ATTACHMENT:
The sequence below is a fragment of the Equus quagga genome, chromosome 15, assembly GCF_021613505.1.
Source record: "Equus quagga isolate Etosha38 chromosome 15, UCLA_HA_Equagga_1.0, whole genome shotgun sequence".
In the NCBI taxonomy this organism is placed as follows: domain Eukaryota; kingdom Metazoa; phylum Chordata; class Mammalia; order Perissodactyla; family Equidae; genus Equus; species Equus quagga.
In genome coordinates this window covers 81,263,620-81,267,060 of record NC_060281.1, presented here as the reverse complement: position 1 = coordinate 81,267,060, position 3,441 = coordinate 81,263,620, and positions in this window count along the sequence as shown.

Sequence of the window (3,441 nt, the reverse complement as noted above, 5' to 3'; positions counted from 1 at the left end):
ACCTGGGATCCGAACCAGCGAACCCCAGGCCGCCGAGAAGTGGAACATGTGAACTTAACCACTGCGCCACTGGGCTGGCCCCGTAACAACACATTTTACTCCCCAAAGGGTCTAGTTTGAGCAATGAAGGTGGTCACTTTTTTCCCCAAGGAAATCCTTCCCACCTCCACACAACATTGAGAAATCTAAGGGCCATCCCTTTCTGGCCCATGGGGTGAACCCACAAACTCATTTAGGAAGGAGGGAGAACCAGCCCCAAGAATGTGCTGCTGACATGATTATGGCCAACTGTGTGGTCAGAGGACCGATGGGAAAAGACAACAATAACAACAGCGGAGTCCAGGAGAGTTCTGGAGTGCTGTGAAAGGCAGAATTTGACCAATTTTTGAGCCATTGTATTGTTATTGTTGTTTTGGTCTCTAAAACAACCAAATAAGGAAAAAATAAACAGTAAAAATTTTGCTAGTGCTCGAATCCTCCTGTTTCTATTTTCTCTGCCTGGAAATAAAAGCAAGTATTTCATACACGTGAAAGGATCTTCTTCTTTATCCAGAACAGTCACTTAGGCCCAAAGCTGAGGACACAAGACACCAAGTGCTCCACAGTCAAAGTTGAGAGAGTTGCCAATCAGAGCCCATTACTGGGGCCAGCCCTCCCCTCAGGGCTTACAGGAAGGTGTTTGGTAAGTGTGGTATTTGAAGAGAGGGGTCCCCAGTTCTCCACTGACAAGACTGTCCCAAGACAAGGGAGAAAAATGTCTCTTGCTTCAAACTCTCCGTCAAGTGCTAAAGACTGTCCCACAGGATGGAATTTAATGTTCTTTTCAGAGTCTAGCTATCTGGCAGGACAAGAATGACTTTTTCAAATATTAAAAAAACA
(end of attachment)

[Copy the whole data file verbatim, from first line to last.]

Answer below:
The sequence below is a fragment of the Equus quagga genome, chromosome 15, assembly GCF_021613505.1.
Source record: "Equus quagga isolate Etosha38 chromosome 15, UCLA_HA_Equagga_1.0, whole genome shotgun sequence".
In the NCBI taxonomy this organism is placed as follows: domain Eukaryota; kingdom Metazoa; phylum Chordata; class Mammalia; order Perissodactyla; family Equidae; genus Equus; species Equus quagga.
In genome coordinates this window covers 81,263,620-81,267,060 of record NC_060281.1, presented here as the reverse complement: position 1 = coordinate 81,267,060, position 3,441 = coordinate 81,263,620, and positions in this window count along the sequence as shown.

Sequence of the window (3,441 nt, the reverse complement as noted above, 5' to 3'; positions counted from 1 at the left end):
ACCTGGGATCCGAACCAGCGAACCCCAGGCCGCCGAGAAGTGGAACATGTGAACTTAACCACTGCGCCACTGGGCTGGCCCCGTAACAACACATTTTACTCCCCAAAGGGTCTAGTTTGAGCAATGAAGGTGGTCACTTTTTTCCCCAAGGAAATCCTTCCCACCTCCACACAACATTGAGAAATCTAAGGGCCATCCCTTTCTGGCCCATGGGGTGAACCCACAAACTCATTTAGGAAGGAGGGAGAACCAGCCCCAAGAATGTGCTGCTGACATGATTATGGCCAACTGTGTGGTCAGAGGACCGATGGGAAAAGACAACAATAACAACAGCGGAGTCCAGGAGAGTTCTGGAGTGCTGTGAAAGGCAGAATTTGACCAATTTTTGAGCCATTGTATTGTTATTGTTGTTTTGGTCTCTAAAACAACCAAATAAGGAAAAAATAAACAGTAAAAATTTTGCTAGTGCTCGAATCCTCCTGTTTCTATTTTCTCTGCCTGGAAATAAAAGCAAGTATTTCATACACGTGAAAGGATCTTCTTCTTTATCCAGAACAGTCACTTAGGCCCAAAGCTGAGGACACAAGACACCAAGTGCTCCACAGTCAAAGTTGAGAGAGTTGCCAATCAGAGCCCATTACTGGGGCCAGCCCTCCCCTCAGGGCTTACAGGAAGGTGTTTGGTAAGTGTGGTATTTGAAGAGAGGGGTCCCCAGTTCTCCACTGACAAGACTGTCCCAAGACAAGGGAGAAAAATGTCTCTTGCTTCAAACTCTCCGTCAAGTGCTAAAGACTGTCCCACAGGATGGAATTTAATGTTCTTTTCAGAGTCTAGCTATCTGGCAGGACAAGAATGACTTTTTCAAATATTAAAAAAACA